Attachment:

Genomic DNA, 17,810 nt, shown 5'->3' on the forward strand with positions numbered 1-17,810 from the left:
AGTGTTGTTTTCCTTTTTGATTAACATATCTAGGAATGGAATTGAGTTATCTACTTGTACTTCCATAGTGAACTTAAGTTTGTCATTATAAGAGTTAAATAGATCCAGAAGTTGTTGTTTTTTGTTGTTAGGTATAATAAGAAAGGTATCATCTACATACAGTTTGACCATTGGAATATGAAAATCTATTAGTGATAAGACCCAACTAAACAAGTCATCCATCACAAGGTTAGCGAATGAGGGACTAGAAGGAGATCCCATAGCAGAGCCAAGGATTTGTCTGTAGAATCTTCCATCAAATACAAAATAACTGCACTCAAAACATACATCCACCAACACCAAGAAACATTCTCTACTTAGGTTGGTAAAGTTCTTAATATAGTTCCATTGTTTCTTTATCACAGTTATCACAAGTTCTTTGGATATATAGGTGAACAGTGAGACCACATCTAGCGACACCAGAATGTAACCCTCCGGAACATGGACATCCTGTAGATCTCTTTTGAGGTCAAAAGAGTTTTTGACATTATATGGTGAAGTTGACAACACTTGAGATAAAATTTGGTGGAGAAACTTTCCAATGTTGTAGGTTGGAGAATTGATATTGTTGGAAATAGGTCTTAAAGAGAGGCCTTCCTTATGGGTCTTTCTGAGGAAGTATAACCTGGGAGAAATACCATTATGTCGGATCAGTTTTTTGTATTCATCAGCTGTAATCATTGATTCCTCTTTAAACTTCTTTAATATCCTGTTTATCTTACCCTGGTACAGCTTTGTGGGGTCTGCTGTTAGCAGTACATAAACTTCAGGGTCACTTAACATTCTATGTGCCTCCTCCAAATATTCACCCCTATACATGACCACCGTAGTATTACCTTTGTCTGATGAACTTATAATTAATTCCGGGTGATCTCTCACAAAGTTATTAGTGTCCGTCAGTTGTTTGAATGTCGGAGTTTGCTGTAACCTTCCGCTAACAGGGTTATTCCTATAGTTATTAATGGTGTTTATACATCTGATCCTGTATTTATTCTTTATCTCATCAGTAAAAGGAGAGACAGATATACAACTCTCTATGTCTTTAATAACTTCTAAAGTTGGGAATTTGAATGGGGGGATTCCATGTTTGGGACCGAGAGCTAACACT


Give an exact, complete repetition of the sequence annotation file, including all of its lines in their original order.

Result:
Genomic DNA, 17,810 nt, shown 5'->3' on the forward strand with positions numbered 1-17,810 from the left:
AGTGTTGTTTTCCTTTTTGATTAACATATCTAGGAATGGAATTGAGTTATCTACTTGTACTTCCATAGTGAACTTAAGTTTGTCATTATAAGAGTTAAATAGATCCAGAAGTTGTTGTTTTTTGTTGTTAGGTATAATAAGAAAGGTATCATCTACATACAGTTTGACCATTGGAATATGAAAATCTATTAGTGATAAGACCCAACTAAACAAGTCATCCATCACAAGGTTAGCGAATGAGGGACTAGAAGGAGATCCCATAGCAGAGCCAAGGATTTGTCTGTAGAATCTTCCATCAAATACAAAATAACTGCACTCAAAACATACATCCACCAACACCAAGAAACATTCTCTACTTAGGTTGGTAAAGTTCTTAATATAGTTCCATTGTTTCTTTATCACAGTTATCACAAGTTCTTTGGATATATAGGTGAACAGTGAGACCACATCTAGCGACACCAGAATGTAACCCTCCGGAACATGGACATCCTGTAGATCTCTTTTGAGGTCAAAAGAGTTTTTGACATTATATGGTGAAGTTGACAACACTTGAGATAAAATTTGGTGGAGAAACTTTCCAATGTTGTAGGTTGGAGAATTGATATTGTTGGAAATAGGTCTTAAAGAGAGGCCTTCCTTATGGGTCTTTCTGAGGAAGTATAACCTGGGAGAAATACCATTATGTCGGATCAGTTTTTTGTATTCATCAGCTGTAATCATTGATTCCTCTTTAAACTTCTTTAATATCCTGTTTATCTTACCCTGGTACAGCTTTGTGGGGTCTGCTGTTAGCAGTACATAAACTTCAGGGTCACTTAACATTCTATGTGCCTCCTCCAAATATTCACCCCTATACATGACCACCGTAGTATTACCTTTGTCTGATGAACTTATAATTAATTCCGGGTGATCTCTCACAAAGTTATTAGTGTCCGTCAGTTGTTTGAATGTCGGAGTTTGCTGTAACCTTCCGCTAACAGGGTTATTCCTATAGTTATTAATGGTGTTTATACATCTGATCCTGTATTTATTCTTTATCTCATCAGTAAAAGGAGAGACAGATATACAACTCTCTATGTCTTTAATAACTTCTAAAGTTGGGAATTTGAATGGGGGGATTCCATGTTTGGGACCGAGAGCTAACACT